It’s About Time : 20 Years of Buddhadharma

Editor Koun Franz introduces the 20th anniversary issue of Buddhadharma: The Practitioner’s Guide, which looks back at where Western Buddhism has been, and what might lie ahead.

By Koun Franz

Photo by Sylwia Bartyzel

This twentieth-anniversary issue of Buddhadharma is about time. Specifically, it’s about this moment in time and the recognition that Buddhism is, and always has been, in motion.

I once saw a series of maps drawn in 1944 by Harold Fisk, a US Army Corps of Engineers cartographer, that illustrated the many changes in the course of the Mississippi River over tens of thousands of years. The maps are multicolored to show each course; layer after layer of twists and turns intersect with the current course of the river but also stretch far to each side of it, exploring and then abandoning areas the river of today can no longer touch. The images are beautiful and overwhelming, too much for the mind to hold. On the surface, they show the past, but what they really do is demonstrate how the present is part of a continuum—ten thousand years from now, today’s river will be just another line of color.

In June of this year, leaders and practitioners from across the United States gathered at the Garrison Institute and online for a conference on the “Future of Buddhism.” A collaboration between the Lenz Foundation and Naropa University, the conference brought practitioners from across lineages, generations, and backgrounds to explore both the challenges facing Buddhism today and the opportunities it might embrace going forward.

This twentieth-anniversary issue of Buddhadharma takes up some of those same questions. It opens with a look back by Barbara O’Brien at the last twenty years in Western Buddhism—on one hand, just the blink of an eye, and on the other, two of the most exciting and volatile decades in Buddhism’s history. From there, you’ll find five conversations around issues that matter, and will continue to matter: tradition, power, engagement, plurality, and the role of the dharma in meeting the climate crisis. Each section opens with a talk from the Future of Buddhism conference, followed by material from past issues of Buddhadharma that brings further depth to these dialogues.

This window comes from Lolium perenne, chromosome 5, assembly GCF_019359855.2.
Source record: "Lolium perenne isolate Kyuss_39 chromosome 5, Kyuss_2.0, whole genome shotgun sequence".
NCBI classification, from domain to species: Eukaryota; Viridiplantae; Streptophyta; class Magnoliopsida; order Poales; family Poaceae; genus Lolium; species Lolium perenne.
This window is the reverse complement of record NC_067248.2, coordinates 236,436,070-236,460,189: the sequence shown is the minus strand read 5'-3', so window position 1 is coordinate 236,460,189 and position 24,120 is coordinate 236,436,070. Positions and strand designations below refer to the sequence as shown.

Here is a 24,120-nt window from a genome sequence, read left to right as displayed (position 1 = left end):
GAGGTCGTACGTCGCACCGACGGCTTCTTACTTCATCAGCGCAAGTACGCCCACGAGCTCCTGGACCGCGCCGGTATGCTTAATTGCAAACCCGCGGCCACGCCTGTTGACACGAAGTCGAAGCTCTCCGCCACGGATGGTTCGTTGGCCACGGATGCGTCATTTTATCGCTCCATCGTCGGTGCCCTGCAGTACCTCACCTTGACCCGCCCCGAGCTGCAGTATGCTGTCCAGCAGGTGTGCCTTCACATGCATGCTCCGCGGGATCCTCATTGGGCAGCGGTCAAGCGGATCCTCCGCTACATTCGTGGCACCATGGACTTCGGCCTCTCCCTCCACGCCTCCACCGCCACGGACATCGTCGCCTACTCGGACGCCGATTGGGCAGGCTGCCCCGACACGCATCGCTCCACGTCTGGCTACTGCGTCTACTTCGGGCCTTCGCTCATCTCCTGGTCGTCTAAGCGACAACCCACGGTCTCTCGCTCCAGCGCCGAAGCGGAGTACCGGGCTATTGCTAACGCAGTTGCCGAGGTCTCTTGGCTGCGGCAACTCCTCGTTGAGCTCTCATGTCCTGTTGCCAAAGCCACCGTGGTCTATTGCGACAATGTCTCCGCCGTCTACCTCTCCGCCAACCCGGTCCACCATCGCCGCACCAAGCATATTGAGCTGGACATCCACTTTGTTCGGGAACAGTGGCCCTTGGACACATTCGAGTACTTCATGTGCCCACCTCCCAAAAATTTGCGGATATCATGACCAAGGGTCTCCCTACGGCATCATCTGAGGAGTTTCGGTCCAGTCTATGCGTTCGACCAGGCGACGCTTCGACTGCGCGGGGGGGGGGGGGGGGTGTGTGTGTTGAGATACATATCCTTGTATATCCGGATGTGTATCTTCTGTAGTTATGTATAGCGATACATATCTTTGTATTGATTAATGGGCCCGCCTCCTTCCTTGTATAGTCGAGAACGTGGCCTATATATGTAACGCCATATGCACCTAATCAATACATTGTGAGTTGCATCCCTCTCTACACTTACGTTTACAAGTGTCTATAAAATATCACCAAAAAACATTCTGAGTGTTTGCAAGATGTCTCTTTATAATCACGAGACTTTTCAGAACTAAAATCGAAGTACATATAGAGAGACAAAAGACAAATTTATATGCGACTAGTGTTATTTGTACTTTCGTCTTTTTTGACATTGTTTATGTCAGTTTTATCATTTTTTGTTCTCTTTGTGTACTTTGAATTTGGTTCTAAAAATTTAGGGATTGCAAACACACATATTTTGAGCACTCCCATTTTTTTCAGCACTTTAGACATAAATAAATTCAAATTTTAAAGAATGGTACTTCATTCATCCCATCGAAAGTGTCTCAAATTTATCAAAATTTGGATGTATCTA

This is not a “best-of” issue. Rather, it is a snapshot of the river of Western Buddhism right now. It is a look at where these conversations are and a hint of where they might be headed, a combination of teaching and commentary, groundedness and possibility. If you’ve been a reader of Buddhadharma for twenty years, then it may feel like a reminder of how far we’ve come. I hope so. But more than that, I hope it will feel like a dip of your toes into this powerful current of our practice, of our shared history as practitioners.

We’re here for just a moment. Let’s get our feet wet.

Koun Franz

Koun Franz

Koun Franz is a Soto Zen priest. He leads practice at Thousand Harbours Zen in Halifax, Nova Scotia.